Sec. 572.035. REMOVAL OF PERSONAL INFORMATION FOR FEDERAL JUDGES, STATE JUDGES, AND FAMILY MEMBERS. (a) On receiving notice from the Office of Court Administration of the Texas Judicial System of the judge’s qualification for the judge’s office, the commission shall remove or redact from any financial statement, or information derived from a financial statement, that is available to the public the residence address of a federal judge, including a federal bankruptcy judge, a state judge, or a family member of a federal judge, including a federal bankruptcy judge, or a state judge.

(b) In this section, “family member” has the meaning assigned by Section 31.006, Finance Code.

Added by Acts 2017, 85th Leg., R.S., Ch. 190 (S.B. 42), Sec. 19, eff. September 1, 2017.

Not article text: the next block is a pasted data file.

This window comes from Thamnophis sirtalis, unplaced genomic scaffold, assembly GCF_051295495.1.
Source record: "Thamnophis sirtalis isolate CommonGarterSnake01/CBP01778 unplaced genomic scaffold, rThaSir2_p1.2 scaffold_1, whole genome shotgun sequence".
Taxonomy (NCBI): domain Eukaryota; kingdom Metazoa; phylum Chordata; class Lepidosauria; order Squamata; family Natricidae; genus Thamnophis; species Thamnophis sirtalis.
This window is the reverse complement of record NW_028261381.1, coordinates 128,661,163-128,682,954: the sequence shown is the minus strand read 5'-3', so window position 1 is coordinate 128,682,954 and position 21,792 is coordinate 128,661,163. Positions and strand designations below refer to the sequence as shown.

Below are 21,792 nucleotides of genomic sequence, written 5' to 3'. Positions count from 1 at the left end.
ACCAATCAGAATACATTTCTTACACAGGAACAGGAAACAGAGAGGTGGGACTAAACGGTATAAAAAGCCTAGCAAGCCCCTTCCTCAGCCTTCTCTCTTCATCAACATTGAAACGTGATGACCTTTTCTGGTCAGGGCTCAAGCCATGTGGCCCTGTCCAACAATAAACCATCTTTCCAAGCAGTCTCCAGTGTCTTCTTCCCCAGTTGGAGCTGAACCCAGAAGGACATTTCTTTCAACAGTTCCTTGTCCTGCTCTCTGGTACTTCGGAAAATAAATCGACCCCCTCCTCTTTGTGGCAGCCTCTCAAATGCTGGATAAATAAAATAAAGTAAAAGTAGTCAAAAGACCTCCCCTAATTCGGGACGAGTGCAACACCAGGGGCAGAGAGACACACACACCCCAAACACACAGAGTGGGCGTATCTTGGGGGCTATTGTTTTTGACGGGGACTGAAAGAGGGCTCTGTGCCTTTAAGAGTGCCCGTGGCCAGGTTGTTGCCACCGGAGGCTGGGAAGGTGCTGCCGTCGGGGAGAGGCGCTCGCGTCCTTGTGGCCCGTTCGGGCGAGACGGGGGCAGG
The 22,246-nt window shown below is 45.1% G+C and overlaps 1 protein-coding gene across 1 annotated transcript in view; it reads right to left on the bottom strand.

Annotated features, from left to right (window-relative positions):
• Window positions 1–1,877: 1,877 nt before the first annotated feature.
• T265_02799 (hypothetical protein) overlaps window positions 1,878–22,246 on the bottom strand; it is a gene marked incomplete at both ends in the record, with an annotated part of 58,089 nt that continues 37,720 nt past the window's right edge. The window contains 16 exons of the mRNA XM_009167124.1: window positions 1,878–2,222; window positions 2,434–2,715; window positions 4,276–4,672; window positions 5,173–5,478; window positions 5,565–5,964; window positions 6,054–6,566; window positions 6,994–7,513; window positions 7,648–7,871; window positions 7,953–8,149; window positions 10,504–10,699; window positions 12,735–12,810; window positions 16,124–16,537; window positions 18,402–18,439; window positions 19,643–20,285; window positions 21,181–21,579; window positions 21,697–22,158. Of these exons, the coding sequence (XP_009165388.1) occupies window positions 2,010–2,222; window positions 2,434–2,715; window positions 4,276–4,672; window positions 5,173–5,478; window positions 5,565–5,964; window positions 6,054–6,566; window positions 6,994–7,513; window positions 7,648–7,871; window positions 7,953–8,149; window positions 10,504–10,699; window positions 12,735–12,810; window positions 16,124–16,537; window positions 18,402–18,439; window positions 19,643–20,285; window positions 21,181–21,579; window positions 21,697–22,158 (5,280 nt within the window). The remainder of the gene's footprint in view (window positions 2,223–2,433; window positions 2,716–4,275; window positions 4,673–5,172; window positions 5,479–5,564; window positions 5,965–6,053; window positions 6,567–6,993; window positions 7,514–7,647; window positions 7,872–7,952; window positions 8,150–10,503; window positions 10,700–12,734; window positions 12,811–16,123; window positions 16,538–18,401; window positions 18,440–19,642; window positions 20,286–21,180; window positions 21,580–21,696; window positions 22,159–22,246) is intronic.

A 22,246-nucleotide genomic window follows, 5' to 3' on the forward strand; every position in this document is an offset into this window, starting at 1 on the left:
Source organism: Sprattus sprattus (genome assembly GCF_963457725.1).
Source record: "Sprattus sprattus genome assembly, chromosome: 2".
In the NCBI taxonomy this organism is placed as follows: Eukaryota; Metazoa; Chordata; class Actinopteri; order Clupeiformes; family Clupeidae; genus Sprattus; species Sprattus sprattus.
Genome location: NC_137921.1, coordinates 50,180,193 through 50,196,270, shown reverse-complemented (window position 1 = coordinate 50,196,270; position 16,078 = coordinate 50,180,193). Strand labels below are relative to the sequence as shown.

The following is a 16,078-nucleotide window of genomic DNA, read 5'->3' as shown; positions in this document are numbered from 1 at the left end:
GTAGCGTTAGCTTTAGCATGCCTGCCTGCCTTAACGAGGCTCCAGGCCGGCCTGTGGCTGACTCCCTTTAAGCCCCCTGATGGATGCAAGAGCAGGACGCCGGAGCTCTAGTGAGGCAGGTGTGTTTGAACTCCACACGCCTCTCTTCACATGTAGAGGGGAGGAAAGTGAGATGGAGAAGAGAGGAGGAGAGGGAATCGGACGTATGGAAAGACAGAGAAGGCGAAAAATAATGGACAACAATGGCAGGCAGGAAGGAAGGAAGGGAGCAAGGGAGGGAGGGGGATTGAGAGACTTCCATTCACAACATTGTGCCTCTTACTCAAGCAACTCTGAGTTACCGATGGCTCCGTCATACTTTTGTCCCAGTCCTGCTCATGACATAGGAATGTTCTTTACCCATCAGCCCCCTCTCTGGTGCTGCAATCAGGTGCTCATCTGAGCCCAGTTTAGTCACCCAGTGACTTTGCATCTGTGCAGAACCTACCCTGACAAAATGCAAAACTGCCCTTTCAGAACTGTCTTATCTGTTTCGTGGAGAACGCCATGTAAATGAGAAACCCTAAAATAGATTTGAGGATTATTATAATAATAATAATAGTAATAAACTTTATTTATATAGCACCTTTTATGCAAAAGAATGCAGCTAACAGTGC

Amended by:

Acts 2021, 87th Leg., R.S., Ch. 383 (S.B. 1134), Sec. 10, eff. September 1, 2021.

SUBCHAPTER C. STANDARDS OF CONDUCT AND CONFLICT OF INTEREST PROVISIONS

Sec. 572.051. STANDARDS OF CONDUCT; STATE AGENCY ETHICS POLICY. (a) A state officer or employee should not:

(1) accept or solicit any gift, favor, or service that might reasonably tend to influence the officer or employee in the discharge of official duties or that the officer or employee knows or should know is being offered with the intent to influence the officer’s or employee’s official conduct;

(2) accept other employment or engage in a business or professional activity that the officer or employee might reasonably expect would require or induce the officer or employee to disclose confidential information acquired by reason of the official position;

(3) accept other employment or compensation that could reasonably be expected to impair the officer’s or employee’s independence of judgment in the performance of the officer’s or employee’s official duties;

(4) make personal investments that could reasonably be expected to create a substantial conflict between the officer’s or employee’s private interest and the public interest; or